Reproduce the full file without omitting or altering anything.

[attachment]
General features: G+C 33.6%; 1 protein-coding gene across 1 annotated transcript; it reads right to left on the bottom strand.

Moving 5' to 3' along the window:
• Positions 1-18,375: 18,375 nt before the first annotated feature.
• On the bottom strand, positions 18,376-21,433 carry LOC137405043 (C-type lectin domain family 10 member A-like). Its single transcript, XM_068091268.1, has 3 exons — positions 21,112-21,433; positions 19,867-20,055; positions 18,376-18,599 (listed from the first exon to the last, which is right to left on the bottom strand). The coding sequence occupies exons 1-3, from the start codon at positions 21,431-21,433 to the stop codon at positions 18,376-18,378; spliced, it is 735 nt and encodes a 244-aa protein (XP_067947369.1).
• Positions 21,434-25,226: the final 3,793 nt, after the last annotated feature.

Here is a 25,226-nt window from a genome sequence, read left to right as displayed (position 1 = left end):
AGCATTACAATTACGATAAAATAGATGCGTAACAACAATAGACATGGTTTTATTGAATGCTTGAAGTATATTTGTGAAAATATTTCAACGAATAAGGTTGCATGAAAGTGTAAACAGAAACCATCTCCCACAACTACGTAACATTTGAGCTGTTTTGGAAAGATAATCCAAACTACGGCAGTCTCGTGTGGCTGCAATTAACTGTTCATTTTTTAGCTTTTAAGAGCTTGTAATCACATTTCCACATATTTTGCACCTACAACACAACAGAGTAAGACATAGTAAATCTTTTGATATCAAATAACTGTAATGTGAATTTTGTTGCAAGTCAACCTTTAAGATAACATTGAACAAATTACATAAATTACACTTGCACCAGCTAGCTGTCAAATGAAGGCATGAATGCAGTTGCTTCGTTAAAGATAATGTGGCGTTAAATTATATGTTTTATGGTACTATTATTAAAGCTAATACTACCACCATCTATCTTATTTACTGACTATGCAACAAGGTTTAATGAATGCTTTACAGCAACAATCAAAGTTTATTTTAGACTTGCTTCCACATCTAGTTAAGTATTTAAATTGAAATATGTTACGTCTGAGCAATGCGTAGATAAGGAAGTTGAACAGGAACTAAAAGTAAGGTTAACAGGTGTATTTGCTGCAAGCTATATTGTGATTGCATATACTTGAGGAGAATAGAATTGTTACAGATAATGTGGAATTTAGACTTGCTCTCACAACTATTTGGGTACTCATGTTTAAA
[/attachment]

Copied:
General features: G+C 33.6%; 1 protein-coding gene across 1 annotated transcript; it reads right to left on the bottom strand.

Moving 5' to 3' along the window:
• Positions 1-18,375: 18,375 nt before the first annotated feature.
• On the bottom strand, positions 18,376-21,433 carry LOC137405043 (C-type lectin domain family 10 member A-like). Its single transcript, XM_068091268.1, has 3 exons — positions 21,112-21,433; positions 19,867-20,055; positions 18,376-18,599 (listed from the first exon to the last, which is right to left on the bottom strand). The coding sequence occupies exons 1-3, from the start codon at positions 21,431-21,433 to the stop codon at positions 18,376-18,378; spliced, it is 735 nt and encodes a 244-aa protein (XP_067947369.1).
• Positions 21,434-25,226: the final 3,793 nt, after the last annotated feature.

Here is a 25,226-nt window from a genome sequence, read left to right as displayed (position 1 = left end):
AGCATTACAATTACGATAAAATAGATGCGTAACAACAATAGACATGGTTTTATTGAATGCTTGAAGTATATTTGTGAAAATATTTCAACGAATAAGGTTGCATGAAAGTGTAAACAGAAACCATCTCCCACAACTACGTAACATTTGAGCTGTTTTGGAAAGATAATCCAAACTACGGCAGTCTCGTGTGGCTGCAATTAACTGTTCATTTTTTAGCTTTTAAGAGCTTGTAATCACATTTCCACATATTTTGCACCTACAACACAACAGAGTAAGACATAGTAAATCTTTTGATATCAAATAACTGTAATGTGAATTTTGTTGCAAGTCAACCTTTAAGATAACATTGAACAAATTACATAAATTACACTTGCACCAGCTAGCTGTCAAATGAAGGCATGAATGCAGTTGCTTCGTTAAAGATAATGTGGCGTTAAATTATATGTTTTATGGTACTATTATTAAAGCTAATACTACCACCATCTATCTTATTTACTGACTATGCAACAAGGTTTAATGAATGCTTTACAGCAACAATCAAAGTTTATTTTAGACTTGCTTCCACATCTAGTTAAGTATTTAAATTGAAATATGTTACGTCTGAGCAATGCGTAGATAAGGAAGTTGAACAGGAACTAAAAGTAAGGTTAACAGGTGTATTTGCTGCAAGCTATATTGTGATTGCATATACTTGAGGAGAATAGAATTGTTACAGATAATGTGGAATTTAGACTTGCTCTCACAACTATTTGGGTACTCATGTTTAAA